Magazine article American Banker

IRS Probe of Tax Refunds Could Hurt Banks' Capital

Magazine article American Banker

IRS Probe of Tax Refunds Could Hurt Banks' Capital

Article excerpt

Byline: Rachel Witkowski

The Internal Revenue Service is scrutinizing at least a handful of banks that sought large tax refunds for charging off bad loans last year.

The inquiries, if they turn into full-blown audits, could have significant implications for community and regional banks. If the IRS denies a refund, the bank would lose the ability to count it as much-needed capital.

"It could wipe out $1 million to $2 million in capital" for a community bank, said Bill Massey, a shareholder and CPA at Saltmarsh, Cleaveland & Gund in Pensacola, Fla.

After writing off soured loans and taking a net loss, many banks sought refunds on their 2009 tax returns, a technique known as loss carry-backs. Some banks are facing audits because by law, refunds that exceed $2 million trigger an IRS examination of any business.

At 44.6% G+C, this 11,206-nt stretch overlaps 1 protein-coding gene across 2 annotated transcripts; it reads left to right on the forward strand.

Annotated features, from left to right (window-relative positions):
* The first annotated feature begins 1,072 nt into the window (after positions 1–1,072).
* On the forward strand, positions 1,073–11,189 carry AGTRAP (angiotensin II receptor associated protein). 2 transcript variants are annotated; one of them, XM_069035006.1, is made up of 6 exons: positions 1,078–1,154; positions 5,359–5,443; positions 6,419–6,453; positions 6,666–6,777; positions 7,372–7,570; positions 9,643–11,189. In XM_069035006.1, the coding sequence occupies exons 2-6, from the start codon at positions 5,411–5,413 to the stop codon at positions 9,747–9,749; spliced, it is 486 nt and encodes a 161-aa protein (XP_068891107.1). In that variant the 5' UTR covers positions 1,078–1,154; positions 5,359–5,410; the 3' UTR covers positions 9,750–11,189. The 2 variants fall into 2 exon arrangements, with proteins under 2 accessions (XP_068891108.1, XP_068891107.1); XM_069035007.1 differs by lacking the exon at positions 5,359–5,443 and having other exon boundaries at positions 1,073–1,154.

While that trigger has been on the books for years, many banks posted the worst chargeoffs and net losses in their history last year, so the IRS is conducting more audits and paying close attention to charged-off loans.

The situation is a Catch-22 for banks whose regulators demanded they write off more nonperforming credits. Massey pointed to a recent case where the IRS challenged a loan that a bank charged off because it was still trying to foreclose on the collateral. If the bank hadn't charged off the loan "they could get criticized by their regulators," he said.

Only 25% to 30% of U.S. banks may seek refunds inexcess of $2 million, Massey said. Yet accountants whose clients include banks worry that the IRS could also look at institutions that claimed smaller refunds. And once an audit begins, its scope could widen.

"Whenever a company's tax liability goes way down, it is not surprising that there's an audit ... and the administration said they were going to be more aggressive in the corporate tax world," said Kip Weissman, a partner at the law firmLuse Gorman Pomerenk & Schick. "The bad thing is when they're going in for one thing and they find something else."

The IRS would not comment for this story.

Federal lawrequires certain refunds in excess of $2 million that result from carry-backs from credit losses be approved by the Joint Committee on Taxation. An IRS auditor could scrutinize these returns even more thoroughly than in a general audit because the agency must report its findings to the committee to secure refund approval, said Bob McCahill, a director in the New York office of McGladrey, an accounting firm. …

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